The evidence to support the use of tablets in treating agoraphobia is limited. Selective serotonin reuptake inhibitors (SSRI) and tricyclic antidepressants (TCA) have limited and somewhat conflicting findings when used. There is a lack of scientific findings supporting their use long term. It is important to remain aware of antidepressants adverse and withdrawal effects.
Benzodiazepines are sometimes prescribed shorter terms. However, they too have side effects. Outcomes are best when used along with therapy.
- Avoid stimulants. Smoking nicotine, drinking coffee or sugar-rich drinks might worsen anxiety.
- Regular exercise can reduce muscle tension, force people to go outside and increase self-confidence. Invariable people with agoraphobia have low self-esteem. For instance, walking up and down the street is a great place to start.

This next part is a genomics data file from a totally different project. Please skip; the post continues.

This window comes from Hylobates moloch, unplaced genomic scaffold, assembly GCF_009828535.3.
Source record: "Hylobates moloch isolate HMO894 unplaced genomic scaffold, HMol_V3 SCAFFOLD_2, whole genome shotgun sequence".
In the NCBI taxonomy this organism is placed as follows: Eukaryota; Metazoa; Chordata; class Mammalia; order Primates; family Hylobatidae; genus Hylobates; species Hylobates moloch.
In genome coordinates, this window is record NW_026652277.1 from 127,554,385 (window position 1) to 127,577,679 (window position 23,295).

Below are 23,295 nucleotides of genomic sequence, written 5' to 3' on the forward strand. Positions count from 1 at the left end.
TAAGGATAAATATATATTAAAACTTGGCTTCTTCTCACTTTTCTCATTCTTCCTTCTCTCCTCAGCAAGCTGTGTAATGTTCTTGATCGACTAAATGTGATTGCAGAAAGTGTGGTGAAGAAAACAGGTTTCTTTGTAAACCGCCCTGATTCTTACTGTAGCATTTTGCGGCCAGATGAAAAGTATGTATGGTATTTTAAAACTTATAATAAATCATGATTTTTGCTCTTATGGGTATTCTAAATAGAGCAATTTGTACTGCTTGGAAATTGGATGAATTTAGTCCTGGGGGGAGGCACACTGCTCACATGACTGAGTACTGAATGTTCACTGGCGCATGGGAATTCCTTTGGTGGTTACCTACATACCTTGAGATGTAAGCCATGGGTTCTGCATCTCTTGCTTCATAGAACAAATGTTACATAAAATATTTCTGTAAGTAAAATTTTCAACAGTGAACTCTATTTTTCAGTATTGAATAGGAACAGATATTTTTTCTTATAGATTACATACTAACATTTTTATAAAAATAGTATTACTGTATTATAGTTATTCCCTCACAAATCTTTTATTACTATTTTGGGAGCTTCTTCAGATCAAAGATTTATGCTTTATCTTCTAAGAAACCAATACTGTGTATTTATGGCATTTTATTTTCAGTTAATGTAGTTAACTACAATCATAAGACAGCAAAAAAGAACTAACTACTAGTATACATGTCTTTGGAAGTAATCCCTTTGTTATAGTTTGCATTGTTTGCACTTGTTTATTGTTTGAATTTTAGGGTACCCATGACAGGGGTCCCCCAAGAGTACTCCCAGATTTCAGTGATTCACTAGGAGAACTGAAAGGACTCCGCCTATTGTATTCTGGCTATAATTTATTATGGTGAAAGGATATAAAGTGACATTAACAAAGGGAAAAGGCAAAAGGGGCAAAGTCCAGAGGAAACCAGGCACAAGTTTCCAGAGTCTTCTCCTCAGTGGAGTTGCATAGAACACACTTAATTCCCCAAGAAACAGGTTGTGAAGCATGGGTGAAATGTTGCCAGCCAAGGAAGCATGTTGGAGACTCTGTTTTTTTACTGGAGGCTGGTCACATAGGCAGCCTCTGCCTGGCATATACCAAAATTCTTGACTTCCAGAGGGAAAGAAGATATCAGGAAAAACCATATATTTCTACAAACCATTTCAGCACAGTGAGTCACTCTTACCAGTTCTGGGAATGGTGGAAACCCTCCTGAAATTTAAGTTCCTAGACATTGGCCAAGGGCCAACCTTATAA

- Long term use of alcohol can perpetuate negative self-views and get in the way of recovery.
Informal supports are equally and if not more important than professional supports. Ideally friends and family should be aware of the anxiety and supportive in recovery. It helps to have a person you trust. A support person can take you the first time. Help you build your confidence. Following this, you may be able to do the task alone.
Support can also come in the form of a pet. Talking your dog outside for a walk. Being outside with a trusted pet may be enough to drop down the anxiety. Plus its good exercise for you and the dog. Comfort animals are more and more been seen as a help for people anxious about being outside.
There are also online support groups; Australia based and overseas. People with agoraphobia feel alone, support groups challenge that view. A healthy support group provides tips, advice, provide emotional support and motivation. A quick search online can help find support groups.
At Epsychiatry we have clients with agoraphobia. In fact, people with agoraphobia often turn to online therapists to get their lives back on track. Send our friendly support team an email. Secondly, you can reach us by web inquiry or a phone call to learn more about how we can help. You will need a letter from your GP to see one of our doctors or psychologists.